An El Niño is a weather phenomenon produced by unusually warm waters off the northwest coast of South America. The event causes prevailing upper level winds – known as the jet stream – to shift southward over the Atlantic. The winds disrupt hurricane formation.
But meteorologists think next summer could be more active than this year because the El Niño effect probably is going to dissipate before next spring. And while the El Niño kept the lid on the Atlantic season, it was a major factor in a very active hurricane season in the Pacific. The central and eastern Pacific saw 20 named storms, including powerful Hurricane Rick, the second-most-powerful hurricane on record for the Pacific.
Meteorologists at Colorado State University also noted a few other characteristics of the 2009 Atlantic hurricane season, including:
• A late-starting season. Tropical Storm Ana – the season’s first named storm – did not form until August 15. That’s the latest that the first storm formed since 1992. That year’s first storm was memorable, however, because it was Hurricane Andrew.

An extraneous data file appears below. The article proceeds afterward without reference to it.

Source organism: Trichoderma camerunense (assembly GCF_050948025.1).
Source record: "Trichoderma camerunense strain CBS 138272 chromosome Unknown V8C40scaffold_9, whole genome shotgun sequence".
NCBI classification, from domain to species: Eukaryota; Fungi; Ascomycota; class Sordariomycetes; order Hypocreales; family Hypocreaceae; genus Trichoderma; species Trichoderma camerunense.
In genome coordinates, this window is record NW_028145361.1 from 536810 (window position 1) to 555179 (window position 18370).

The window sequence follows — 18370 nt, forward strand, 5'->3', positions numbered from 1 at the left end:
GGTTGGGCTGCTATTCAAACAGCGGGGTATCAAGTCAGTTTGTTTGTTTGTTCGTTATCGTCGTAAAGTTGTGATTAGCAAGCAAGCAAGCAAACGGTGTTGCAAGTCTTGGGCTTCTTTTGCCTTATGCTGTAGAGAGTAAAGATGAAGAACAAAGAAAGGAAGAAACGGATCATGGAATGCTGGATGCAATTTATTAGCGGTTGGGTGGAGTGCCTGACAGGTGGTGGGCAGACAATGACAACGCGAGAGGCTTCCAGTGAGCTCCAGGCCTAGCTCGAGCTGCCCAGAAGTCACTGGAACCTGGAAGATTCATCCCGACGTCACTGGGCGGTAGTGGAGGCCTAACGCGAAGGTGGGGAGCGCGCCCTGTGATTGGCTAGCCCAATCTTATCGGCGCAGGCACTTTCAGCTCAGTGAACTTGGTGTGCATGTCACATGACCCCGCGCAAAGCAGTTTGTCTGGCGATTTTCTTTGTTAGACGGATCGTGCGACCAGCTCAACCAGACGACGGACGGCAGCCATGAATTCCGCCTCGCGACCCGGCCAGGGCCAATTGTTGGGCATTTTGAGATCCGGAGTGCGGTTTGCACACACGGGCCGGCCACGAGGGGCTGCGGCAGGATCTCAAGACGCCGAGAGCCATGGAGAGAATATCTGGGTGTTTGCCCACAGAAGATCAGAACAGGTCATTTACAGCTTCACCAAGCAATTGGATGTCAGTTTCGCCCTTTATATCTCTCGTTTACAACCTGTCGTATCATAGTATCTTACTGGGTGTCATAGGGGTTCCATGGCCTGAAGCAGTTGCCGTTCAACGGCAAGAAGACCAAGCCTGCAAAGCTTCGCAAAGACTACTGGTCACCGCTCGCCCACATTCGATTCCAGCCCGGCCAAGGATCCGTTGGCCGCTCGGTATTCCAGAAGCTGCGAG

• The nine named storms that occurred during 2009 are the fewest since 1997 when eight named storms formed.
• There were 27.25 days during which a named storm was active. That’s the lowest number since 1991, when only 24.25 named storm days were recorded.
• Three hurricanes occurred in 2009 - the fewest hurricanes since 1997 when there were also three hurricanes.
• There were only 11.25 days during which a hurricane was active, the fewest hurricane days since 2002 when 10.75 hurricane days were reported.
• Only two major hurricanes formed during the 2009 hurricane season. The last time that fewer than two major hurricanes occurred in a season was in 1997 when only one major hurricane (Erika) formed.
• No Category 5 hurricanes developed in the Atlantic in 2009. This is the second consecutive year with no Category 5 hurricanes. The last time that two or more years occurred in a row with no Category 5 hurricanes was 1999-2002.
• No named storms formed in June or July. The last time that no storm activity occurred in June or July was 2004 (Alex formed that year on August 1). This is the 18th year of the past 66 years with no storm formations in June or July.